Was firefighter's rush to take test necessary?
Ohanian Comment: Texas, where else? If somebody wrote this into a movie script it would be considered unbelievable. But these days, we train little kids to believe the test overrules all good sense.
State law that forced her to take exam just after giving birth may violate federal law
By Leigh Hopper
Houston firefighter Beda Kent checked herself out of the hospital and
aced a promotion exam Wednesday, just 12 hours after giving birth to a
girl. Legally, she may not have needed to.
A University of Houston Law Center professor said Thursday that the
Texas law requiring all firefighters to take a career-advancing test
simultaneously — except those who are active military — may violate
Title VII federal anti-discrimination regulations.
"Not that they were intentionally discriminating against her because
she's a woman, (but) unless there was a business necessity for that, it
is illegal under federal law," said Laura Oren, who teaches courses on
women and the law, and conflicts between laws.
"If they're willing to make an exception for military," she said, "but
not willing to make an exception for women who just delivered babies 12
hours ago ... it's a business practice which has an unequal impact on a
protected group of people."
The possibility of discrimination was discussed, but "we just didn't
have time to go investigate it," Houston Professional Fire Fighters
Association President Roland Chavez said.
Kent did not want to seek an injunction postponing the test, Chavez
said, because 500 of her peers were expecting to take the test as
That kind of scheduling conflict on test day is a common problem for
firefighters, said Jeff Zack, a spokesman for the International
Association of Fire Fighters, a labor union representing more than
267,000 firefighters and emergency medical personnel.
"In this case, it was a pregnant firefighter, but it happens all the
time that a firefighter is on duty the night before a test and gets
injured before an exam. There has to be some flexibility there."
A spokeswoman for the city of Austin could not recall a similar incident
happening in the capital. But if it had, Austin, like most cities in
Texas, would have to defer to state civil service laws that do not allow
for such an exception, she said.
"We would have to follow state civil service laws," spokeswoman Rebecca
Looking for options
State laws dictate the rules governing promotion tests for police and
fire departments, unless collective bargaining allows for a deviation,
Kent, a 12-year-veteran of the Houston Fire Department, began looking
into alternatives early last week when it appeared childbirth might
conflict with her career plans. She is one of nearly 120 female
firefighters in a department of 3,800.
The promotion exam, given once every two or three years, requires
candidates to study for months and commit five books to memory. Passing
would allow Kent to become a captain, increasing her base salary from
$43,000 to $49,000.
Kent said her obstetrician knew her concerns. The two had talked about
inducing labor early. Kent kept doing aerobics in hopes of moving things
But a week before the test, the doctor examined Kent and said she wasn't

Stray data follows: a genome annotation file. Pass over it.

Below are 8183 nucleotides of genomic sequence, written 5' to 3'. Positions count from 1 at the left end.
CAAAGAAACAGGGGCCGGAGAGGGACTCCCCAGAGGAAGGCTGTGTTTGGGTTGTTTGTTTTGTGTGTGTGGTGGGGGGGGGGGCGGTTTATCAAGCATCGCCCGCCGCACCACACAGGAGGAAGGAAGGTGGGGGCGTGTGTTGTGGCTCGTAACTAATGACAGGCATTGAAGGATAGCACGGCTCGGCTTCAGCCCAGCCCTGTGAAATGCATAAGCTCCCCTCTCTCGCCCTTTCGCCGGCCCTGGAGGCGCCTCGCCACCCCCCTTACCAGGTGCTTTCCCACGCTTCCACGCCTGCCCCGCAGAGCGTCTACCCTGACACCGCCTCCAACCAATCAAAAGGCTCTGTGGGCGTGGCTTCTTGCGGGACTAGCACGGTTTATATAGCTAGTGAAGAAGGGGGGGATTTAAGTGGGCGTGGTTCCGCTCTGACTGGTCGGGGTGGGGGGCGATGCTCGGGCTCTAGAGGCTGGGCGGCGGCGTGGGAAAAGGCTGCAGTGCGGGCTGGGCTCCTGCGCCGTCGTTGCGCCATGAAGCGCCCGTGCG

ready — an induction attempt likely would result in a Caesarean section.
So Kent and her husband, Travis Kent, met with Chavez to discuss
options, kicking off a flurry of behind-the-scenes negotiations to make
sure she got to take the test.
The veteran firefighter also changed tactics, giving up aerobics for her
bed in hopes of delaying delivery.
Chavez conferred with Fire Chief Phil Boriskie, the mayor's office, the
city attorney and the civil service office that administers police and
firefighter exams. A letter requesting an exception to the rules was
delivered to city offices Monday.
Chavez contacted unions in other states, looking without luck for a
similar situation that might help Kent's cause.
"The state law is clear ... they are required to take the test at the
same time and in the same place so they're all together," said Frank
Michel, a spokesman for Mayor Bill White. "The way they grade the tests,
everyone stays in the room and they go over the answers and people are
free to question."
Still hoping to find wiggle room, Kent spoke with Chavez several times a
day, updating him on her delivery status.
"I have my fingers crossed," he told her.
"I have my legs crossed," she joked.
Aced test, back to baby
Tuesday, Kent's husband called Chavez with news of the baby's birth at
8:30 p.m., imploring him to delay the test.
In the end, the test went on as scheduled. Kent left her baby at The
Woman's Hospital of Texas at 8:40 Wednesday morning, in time to register
for the 9 o'clock test at the George R. Brown Convention Center.
Boriskie went to the test site to make sure the exam didn't begin before
Kent arrived, Chavez said. The chief ordered an ambulance on standby in
case Kent developed complications.
Kent finished in two hours — scoring 104 out of 110 — and returned to
the hospital to breastfeed her baby, Brina Sue.
"They very well could have accommodated me at the hospital, sent a
proctor," Kent said, clearly annoyed. "I could have taken the test the
same time as everyone else. It could have happened and it should have
Chronicle reporter Zeke Minaya contributed to this report.